depreciation

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depreciation,

in accountingaccounting,
classification, analysis, and interpretation of the financial, or bookkeeping, records of an enterprise. The professional who supplies such services is known as an accountant. Auditing is an important branch of accounting.
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, reduction in the value of fixed or capital assets, as by use, damage, weathering, or obsolescence. It can be estimated according to a number of methods. In the straight-line method, depreciation is simply seen as a function of time; the cost of the asset, minus its value as scrap, is divided by an estimate of its life. Other methods distribute depreciation over the life of the asset by gradually increasing, or gradually diminishing, installments. The resale value of a machine generally declines most quickly during its early years; thus its depreciation is measured in decreasing installments. The opposite is true of rights of limited duration, such as copyrights and leaseholds, whose value depreciates most quickly as their date of expiration approaches. The technical name for the depreciation of such nonmaterial rights is amortization. The problem of calculating depreciation has special importance because of the need for accuracy in income tax returns. Failure to make allowance for depreciation results in overestimating income. Depreciation of money is brought about by a decline in the price of a particular currency in terms of other currencies, thereby lowering the foreign exchange value of the first currency.

Bibliography

See J. D. Coughlan, Depreciation (1969); R. P. Brief, ed., Depreciation and Capital Maintenance (1984).

Depreciation

The reduction in the value or worth of an asset, such as a building, through physical deterioration over time, and general obsolescence.

depreciation

[di‚prē·shē′ā·shən]
(industrial engineering)
Loss of value due to physical deterioration.

depreciation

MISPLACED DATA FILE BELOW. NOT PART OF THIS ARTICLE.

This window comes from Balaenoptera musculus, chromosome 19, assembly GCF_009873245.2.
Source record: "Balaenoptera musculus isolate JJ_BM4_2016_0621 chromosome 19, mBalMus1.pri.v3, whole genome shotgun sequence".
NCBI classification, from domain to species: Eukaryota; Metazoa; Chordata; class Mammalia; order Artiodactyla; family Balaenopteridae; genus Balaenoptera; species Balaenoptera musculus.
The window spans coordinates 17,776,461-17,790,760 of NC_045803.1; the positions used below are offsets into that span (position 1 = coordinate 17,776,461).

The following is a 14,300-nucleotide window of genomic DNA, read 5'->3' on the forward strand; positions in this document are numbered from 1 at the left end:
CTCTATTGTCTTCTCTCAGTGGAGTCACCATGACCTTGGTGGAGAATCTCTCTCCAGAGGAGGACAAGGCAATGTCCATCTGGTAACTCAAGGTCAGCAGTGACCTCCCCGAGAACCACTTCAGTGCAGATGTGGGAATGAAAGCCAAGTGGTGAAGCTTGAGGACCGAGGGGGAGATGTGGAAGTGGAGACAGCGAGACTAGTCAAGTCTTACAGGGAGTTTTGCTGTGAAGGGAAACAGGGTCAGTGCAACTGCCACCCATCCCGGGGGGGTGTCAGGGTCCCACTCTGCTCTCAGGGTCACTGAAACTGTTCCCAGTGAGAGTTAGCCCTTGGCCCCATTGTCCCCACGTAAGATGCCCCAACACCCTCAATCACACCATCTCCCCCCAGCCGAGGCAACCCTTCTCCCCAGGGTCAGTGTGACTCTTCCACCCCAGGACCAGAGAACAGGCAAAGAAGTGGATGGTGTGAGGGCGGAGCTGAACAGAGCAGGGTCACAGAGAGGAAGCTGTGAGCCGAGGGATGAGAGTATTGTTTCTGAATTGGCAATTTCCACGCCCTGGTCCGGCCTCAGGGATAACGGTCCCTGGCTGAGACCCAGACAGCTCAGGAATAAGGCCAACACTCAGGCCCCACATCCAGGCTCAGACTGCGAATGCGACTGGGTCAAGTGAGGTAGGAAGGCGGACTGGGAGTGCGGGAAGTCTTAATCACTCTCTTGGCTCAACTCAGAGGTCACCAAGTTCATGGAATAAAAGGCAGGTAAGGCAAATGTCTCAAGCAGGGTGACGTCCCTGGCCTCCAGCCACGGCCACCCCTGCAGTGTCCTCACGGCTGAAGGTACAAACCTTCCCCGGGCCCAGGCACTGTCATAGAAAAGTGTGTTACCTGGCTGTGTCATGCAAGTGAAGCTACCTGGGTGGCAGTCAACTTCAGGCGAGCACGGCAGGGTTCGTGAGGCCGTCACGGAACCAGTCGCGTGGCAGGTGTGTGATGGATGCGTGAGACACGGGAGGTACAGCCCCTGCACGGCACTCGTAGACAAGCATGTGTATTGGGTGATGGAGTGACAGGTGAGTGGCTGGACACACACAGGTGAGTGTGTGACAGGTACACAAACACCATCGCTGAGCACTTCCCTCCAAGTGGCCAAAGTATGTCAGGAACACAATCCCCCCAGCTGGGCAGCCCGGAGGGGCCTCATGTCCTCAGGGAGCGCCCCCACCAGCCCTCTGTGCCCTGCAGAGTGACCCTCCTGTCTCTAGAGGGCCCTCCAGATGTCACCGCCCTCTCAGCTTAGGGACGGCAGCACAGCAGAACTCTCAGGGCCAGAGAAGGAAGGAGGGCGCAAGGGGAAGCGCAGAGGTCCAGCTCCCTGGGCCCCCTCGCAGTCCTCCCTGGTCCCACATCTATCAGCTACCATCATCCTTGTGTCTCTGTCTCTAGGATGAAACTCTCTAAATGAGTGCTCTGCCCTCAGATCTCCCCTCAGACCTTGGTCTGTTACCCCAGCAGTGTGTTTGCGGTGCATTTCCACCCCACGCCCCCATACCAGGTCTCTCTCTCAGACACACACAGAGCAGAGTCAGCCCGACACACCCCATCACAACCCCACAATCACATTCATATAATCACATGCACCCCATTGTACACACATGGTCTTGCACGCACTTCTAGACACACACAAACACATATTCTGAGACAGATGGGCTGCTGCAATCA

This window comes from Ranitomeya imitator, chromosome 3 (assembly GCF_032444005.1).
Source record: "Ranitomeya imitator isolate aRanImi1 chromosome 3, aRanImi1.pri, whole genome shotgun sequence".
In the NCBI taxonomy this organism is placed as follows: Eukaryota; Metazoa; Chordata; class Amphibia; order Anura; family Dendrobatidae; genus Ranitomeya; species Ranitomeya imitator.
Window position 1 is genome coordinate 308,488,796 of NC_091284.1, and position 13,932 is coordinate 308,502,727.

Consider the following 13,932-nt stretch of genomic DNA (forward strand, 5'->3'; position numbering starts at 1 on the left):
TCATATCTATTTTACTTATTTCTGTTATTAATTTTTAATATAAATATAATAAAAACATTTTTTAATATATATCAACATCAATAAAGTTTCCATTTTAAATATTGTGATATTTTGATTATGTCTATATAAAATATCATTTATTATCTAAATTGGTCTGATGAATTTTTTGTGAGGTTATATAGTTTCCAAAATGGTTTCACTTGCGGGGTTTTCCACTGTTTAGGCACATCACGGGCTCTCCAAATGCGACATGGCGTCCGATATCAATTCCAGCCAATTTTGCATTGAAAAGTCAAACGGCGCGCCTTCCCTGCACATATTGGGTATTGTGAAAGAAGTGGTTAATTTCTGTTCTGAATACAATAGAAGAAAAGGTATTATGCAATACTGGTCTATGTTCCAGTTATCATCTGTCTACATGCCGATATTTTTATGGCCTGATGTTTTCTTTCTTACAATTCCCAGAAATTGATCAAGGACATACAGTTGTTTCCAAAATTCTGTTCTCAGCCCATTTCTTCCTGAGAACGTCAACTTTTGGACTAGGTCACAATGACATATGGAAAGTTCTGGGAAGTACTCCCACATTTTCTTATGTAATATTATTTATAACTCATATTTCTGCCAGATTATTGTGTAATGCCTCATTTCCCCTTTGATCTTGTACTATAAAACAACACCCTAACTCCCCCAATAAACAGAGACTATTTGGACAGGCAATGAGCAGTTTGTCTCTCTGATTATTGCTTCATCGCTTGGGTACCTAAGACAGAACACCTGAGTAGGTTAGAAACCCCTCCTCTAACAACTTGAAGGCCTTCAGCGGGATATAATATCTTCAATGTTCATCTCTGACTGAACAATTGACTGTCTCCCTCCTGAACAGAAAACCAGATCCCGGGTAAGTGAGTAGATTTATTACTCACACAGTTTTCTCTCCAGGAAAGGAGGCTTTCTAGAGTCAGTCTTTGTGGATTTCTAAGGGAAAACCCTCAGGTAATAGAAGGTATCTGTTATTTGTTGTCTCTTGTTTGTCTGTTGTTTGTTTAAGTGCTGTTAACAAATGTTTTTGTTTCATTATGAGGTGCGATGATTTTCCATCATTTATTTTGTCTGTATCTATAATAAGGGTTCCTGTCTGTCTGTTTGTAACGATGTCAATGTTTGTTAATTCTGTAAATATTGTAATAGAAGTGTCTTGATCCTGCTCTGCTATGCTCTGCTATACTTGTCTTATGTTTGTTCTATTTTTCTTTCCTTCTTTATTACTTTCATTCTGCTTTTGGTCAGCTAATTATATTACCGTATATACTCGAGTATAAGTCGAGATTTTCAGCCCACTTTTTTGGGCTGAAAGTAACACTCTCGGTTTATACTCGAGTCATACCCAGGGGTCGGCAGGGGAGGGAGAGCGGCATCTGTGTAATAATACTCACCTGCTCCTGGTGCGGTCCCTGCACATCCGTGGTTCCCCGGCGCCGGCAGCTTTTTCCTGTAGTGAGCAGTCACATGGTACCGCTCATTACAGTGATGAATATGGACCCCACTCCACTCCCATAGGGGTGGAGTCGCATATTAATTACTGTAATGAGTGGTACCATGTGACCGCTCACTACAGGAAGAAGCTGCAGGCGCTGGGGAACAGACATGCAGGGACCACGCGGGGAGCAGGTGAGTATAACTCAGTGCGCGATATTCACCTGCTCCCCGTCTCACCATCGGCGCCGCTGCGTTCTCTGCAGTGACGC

Economics a decrease in the exchange value of currency against gold or other currencies brought about by excess supply of that currency under conditions of fluctuating exchange rates
References in periodicals archive ?
This issue has not reached the other circuits, so that taxpayers residing outside the Second and Third Circuits should be prepared to litigate if they depreciate assets with an indeterminable life.
Sam anticipates the new corporation would have a basis in the assets equal to the $200,000 FMV and would depreciate that higher basis.
The IRS has always argued in such cases that musical instruments are priceless works of art that do not depreciate over time.
946, How to Depreciate Property, stated that only the basis allocable to the boot paid qualified for new depreciation methods and conventions, including bonus depreciation.
168(i)-4(d)(3)(i), taxpayers take the adjusted basis at the beginning of the change year and depreciate the property over the shorter period.
179 expense election to $100,000 under the JGTRRA, many nonluxury vehicles can be fully expensed in year one, a substantial benefit when compared to the several years it would take to depreciate a $30,000 luxury automobile.
By doing so, the beneficiary can now depreciate the portion of the $10 million attributable to the building, thereby reducing their taxable income from the property.
the taxpayer was allowed to depreciate baseball player contracts.
A visual inspection will also uncover additional items that may be reclassified to depreciate over a shorter period.
First, the values of well-maintained properties usually appreciate rather than depreciate.
For 1996 and 1997, B continued to classify and depreciate the gas station properties in the same manner as on the amended 1993-1995 returns.
The modified accelerated cost recovery system (MACRS) is generally, but not always, used to depreciate tangible depreciable property placed in service after 1986.